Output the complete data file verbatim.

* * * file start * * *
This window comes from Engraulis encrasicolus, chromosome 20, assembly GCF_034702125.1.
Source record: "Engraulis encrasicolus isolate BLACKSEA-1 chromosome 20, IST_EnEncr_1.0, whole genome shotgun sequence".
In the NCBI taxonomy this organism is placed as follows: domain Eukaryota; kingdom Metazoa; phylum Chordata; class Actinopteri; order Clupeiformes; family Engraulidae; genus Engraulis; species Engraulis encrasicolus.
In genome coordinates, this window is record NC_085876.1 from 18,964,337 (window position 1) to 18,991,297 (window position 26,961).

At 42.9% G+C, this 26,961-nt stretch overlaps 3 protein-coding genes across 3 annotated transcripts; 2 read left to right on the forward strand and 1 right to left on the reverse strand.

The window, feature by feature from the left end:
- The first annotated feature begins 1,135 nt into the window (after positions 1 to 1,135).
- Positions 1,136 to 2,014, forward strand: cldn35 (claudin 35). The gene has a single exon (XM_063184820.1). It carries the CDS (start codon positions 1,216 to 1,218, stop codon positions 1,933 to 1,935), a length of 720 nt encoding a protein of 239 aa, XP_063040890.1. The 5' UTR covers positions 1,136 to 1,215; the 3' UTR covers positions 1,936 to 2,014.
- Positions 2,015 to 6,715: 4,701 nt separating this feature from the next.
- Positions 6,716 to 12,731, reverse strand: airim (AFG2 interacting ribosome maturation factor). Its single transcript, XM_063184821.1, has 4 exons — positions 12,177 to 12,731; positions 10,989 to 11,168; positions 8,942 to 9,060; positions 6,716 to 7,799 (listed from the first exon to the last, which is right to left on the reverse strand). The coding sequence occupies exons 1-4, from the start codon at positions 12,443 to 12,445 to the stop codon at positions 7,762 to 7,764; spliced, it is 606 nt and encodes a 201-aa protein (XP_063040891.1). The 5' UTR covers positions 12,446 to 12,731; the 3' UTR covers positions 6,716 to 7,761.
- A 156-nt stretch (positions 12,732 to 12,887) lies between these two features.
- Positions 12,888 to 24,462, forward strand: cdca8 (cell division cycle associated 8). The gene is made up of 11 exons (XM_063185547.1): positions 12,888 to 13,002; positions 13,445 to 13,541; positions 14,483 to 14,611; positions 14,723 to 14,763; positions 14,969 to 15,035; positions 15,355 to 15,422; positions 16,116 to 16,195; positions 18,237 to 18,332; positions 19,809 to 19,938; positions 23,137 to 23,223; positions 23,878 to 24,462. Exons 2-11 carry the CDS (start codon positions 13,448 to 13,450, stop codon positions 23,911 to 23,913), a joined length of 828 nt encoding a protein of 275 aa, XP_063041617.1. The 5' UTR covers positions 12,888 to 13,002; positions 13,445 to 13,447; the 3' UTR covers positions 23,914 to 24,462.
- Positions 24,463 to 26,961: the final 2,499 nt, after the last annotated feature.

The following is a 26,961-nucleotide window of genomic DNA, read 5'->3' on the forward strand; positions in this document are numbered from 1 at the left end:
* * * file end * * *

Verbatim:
This window comes from Engraulis encrasicolus, chromosome 20, assembly GCF_034702125.1.
Source record: "Engraulis encrasicolus isolate BLACKSEA-1 chromosome 20, IST_EnEncr_1.0, whole genome shotgun sequence".
In the NCBI taxonomy this organism is placed as follows: domain Eukaryota; kingdom Metazoa; phylum Chordata; class Actinopteri; order Clupeiformes; family Engraulidae; genus Engraulis; species Engraulis encrasicolus.
In genome coordinates, this window is record NC_085876.1 from 18,964,337 (window position 1) to 18,991,297 (window position 26,961).

At 42.9% G+C, this 26,961-nt stretch overlaps 3 protein-coding genes across 3 annotated transcripts; 2 read left to right on the forward strand and 1 right to left on the reverse strand.

The window, feature by feature from the left end:
- The first annotated feature begins 1,135 nt into the window (after positions 1 to 1,135).
- Positions 1,136 to 2,014, forward strand: cldn35 (claudin 35). The gene has a single exon (XM_063184820.1). It carries the CDS (start codon positions 1,216 to 1,218, stop codon positions 1,933 to 1,935), a length of 720 nt encoding a protein of 239 aa, XP_063040890.1. The 5' UTR covers positions 1,136 to 1,215; the 3' UTR covers positions 1,936 to 2,014.
- Positions 2,015 to 6,715: 4,701 nt separating this feature from the next.
- Positions 6,716 to 12,731, reverse strand: airim (AFG2 interacting ribosome maturation factor). Its single transcript, XM_063184821.1, has 4 exons — positions 12,177 to 12,731; positions 10,989 to 11,168; positions 8,942 to 9,060; positions 6,716 to 7,799 (listed from the first exon to the last, which is right to left on the reverse strand). The coding sequence occupies exons 1-4, from the start codon at positions 12,443 to 12,445 to the stop codon at positions 7,762 to 7,764; spliced, it is 606 nt and encodes a 201-aa protein (XP_063040891.1). The 5' UTR covers positions 12,446 to 12,731; the 3' UTR covers positions 6,716 to 7,761.
- A 156-nt stretch (positions 12,732 to 12,887) lies between these two features.
- Positions 12,888 to 24,462, forward strand: cdca8 (cell division cycle associated 8). The gene is made up of 11 exons (XM_063185547.1): positions 12,888 to 13,002; positions 13,445 to 13,541; positions 14,483 to 14,611; positions 14,723 to 14,763; positions 14,969 to 15,035; positions 15,355 to 15,422; positions 16,116 to 16,195; positions 18,237 to 18,332; positions 19,809 to 19,938; positions 23,137 to 23,223; positions 23,878 to 24,462. Exons 2-11 carry the CDS (start codon positions 13,448 to 13,450, stop codon positions 23,911 to 23,913), a joined length of 828 nt encoding a protein of 275 aa, XP_063041617.1. The 5' UTR covers positions 12,888 to 13,002; positions 13,445 to 13,447; the 3' UTR covers positions 23,914 to 24,462.
- Positions 24,463 to 26,961: the final 2,499 nt, after the last annotated feature.

The following is a 26,961-nucleotide window of genomic DNA, read 5'->3' on the forward strand; positions in this document are numbered from 1 at the left end: